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----- Original Message -----
From: "John Mietus" <[log in to unmask]>
To: <[log in to unmask]>
Sent: Sunday, May 07, 2000 12:58 PM
Subject: Your Help Appreciated


> Before I make my rather grandiose request to you good people, I just want
to
> say that Išve been lurking for about a month now, and not only have I
> learned a lot about the hobby, Išve been more than impressed by the
civility
> and generosity of the members of this list.
>
> Now, having said that, as a rank amateur in this hobby, I throw myself on
> the mercy of this list for assistance. Išve developed a proto-root
language
> (Palaged) with the following phonetics:
>
> My consonants, in order of frequency, are:
> /r/, /n/, /l/, /s/, /d/, /t/, /k/, /m/, /th/, /v/, /g/, /dh/, /p/, /f/,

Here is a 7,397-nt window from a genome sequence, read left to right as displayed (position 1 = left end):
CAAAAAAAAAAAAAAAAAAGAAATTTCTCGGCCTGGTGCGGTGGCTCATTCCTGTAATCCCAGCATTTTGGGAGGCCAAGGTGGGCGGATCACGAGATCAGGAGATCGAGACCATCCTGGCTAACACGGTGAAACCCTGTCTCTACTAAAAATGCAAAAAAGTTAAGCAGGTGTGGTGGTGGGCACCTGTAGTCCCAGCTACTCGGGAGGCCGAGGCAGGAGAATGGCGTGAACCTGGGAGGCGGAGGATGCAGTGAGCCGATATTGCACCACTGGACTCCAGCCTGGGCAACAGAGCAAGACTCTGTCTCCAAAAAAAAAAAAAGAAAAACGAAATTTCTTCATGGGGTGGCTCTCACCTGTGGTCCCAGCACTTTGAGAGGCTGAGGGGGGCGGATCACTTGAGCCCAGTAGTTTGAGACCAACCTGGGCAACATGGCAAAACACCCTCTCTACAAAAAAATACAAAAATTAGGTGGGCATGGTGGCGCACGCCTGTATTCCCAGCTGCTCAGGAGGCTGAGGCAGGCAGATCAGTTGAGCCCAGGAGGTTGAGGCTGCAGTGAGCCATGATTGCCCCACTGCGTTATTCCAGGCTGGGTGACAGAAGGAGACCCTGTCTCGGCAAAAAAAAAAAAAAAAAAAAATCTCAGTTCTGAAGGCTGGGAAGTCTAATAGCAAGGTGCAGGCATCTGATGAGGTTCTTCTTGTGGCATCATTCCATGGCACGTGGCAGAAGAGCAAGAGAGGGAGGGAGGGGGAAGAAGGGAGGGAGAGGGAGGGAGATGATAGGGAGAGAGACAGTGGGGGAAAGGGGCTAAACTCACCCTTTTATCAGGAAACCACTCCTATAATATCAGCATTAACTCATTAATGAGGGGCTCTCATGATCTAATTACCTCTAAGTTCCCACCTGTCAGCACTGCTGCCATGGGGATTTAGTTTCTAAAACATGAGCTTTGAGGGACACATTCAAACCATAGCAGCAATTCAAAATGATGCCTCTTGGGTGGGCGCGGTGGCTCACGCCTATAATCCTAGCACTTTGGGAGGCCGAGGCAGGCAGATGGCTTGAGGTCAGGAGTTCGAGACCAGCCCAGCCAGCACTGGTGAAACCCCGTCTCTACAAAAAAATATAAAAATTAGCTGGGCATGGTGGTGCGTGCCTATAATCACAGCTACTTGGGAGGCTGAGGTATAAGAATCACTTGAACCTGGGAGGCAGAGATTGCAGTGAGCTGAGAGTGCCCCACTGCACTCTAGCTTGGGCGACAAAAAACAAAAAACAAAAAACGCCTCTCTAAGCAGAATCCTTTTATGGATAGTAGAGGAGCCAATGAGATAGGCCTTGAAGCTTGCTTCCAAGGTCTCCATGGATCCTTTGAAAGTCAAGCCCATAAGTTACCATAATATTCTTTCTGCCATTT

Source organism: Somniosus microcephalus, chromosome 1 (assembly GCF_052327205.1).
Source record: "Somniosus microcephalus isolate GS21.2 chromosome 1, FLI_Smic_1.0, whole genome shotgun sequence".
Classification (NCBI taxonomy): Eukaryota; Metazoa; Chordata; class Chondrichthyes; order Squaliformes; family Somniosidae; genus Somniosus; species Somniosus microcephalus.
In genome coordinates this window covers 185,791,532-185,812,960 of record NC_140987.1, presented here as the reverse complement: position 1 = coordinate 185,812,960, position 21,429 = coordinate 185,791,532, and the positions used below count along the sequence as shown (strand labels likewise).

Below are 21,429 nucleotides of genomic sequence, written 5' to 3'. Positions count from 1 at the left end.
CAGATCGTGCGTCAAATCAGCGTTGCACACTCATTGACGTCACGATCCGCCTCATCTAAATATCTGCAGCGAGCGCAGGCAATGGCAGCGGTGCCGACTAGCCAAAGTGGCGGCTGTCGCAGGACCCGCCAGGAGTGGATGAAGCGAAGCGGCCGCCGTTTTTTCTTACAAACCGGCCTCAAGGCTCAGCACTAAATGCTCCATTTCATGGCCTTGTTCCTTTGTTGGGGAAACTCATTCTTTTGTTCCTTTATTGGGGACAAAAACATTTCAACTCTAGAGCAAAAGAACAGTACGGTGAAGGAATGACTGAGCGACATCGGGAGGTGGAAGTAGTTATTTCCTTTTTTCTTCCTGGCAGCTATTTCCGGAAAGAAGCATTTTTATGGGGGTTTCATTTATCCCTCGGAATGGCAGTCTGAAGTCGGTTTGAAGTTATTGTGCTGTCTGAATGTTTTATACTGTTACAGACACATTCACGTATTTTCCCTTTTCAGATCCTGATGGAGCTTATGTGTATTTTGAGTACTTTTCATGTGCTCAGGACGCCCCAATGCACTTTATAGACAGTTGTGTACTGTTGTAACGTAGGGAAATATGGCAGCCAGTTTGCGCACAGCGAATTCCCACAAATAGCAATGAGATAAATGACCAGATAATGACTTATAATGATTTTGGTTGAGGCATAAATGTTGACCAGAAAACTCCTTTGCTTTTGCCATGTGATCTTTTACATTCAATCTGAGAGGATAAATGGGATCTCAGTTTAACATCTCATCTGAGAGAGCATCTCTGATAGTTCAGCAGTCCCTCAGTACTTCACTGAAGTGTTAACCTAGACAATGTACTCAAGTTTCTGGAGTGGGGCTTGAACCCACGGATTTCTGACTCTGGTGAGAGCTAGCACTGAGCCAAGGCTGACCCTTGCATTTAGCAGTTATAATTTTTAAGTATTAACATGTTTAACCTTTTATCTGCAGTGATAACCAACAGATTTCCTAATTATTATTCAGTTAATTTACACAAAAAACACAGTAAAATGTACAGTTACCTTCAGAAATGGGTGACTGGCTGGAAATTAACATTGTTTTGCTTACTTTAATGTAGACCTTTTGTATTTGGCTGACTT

> /sh/, /b/, /j/, /w/, /z/, /ch/, /h/, /zh/, /wh/, /rh/, /kw/, /kh/, /gw/,
> /kth/, /vh/, /ng/
>
> ...where /r/ is trilled and /rh/ is not, and /vh/ is a non-dental /v/ (it
> could also be classified as a non-labial /m/).

Just a little nitpick in conventions.  What does consonants like /kth/ mean?
Slanted brackets (slashes) are used to give phonetic descriptions, then
/kth/ would mean the phonemes /k/, /t/ and /h/ (a pretty interesting cluster
IMO), or does /th/ mean english <th> sound? (note: angle brackets for
orthographic conventions).  In most ASCII-IPA encodings, english voiceless
<th> is noted as /T/, or does /th/ mean aspirated /t/ (/t_h/)?

In other words.  Are above description phonetic or orthographic?  Are
descriptions as /kth/ consonant clusters?

Well.  non-dental /v/ or non-labial /m/... I can't be sure what they mean.
Probably a non-nasal /m/.  I could thing about /B/ sound: voiced labial
fricative, as intervocalic <b> in Spanish or beta in greek.

> The vowels, again, in order of frequency, are:
> /e/, /a/, /o/, /E/, /&/, /I/, /i/, /u-/, /U/, /u/

Is /u-/ IPA barred u (high central rounded)?

> Allowed dypthongs:
> /Eo/, /aI/, /Io/, /IE/, /Ie/, /Ia/, /IU/, /Iu-/, /Ea/, /Eu-/

[...]

-- Carlos Th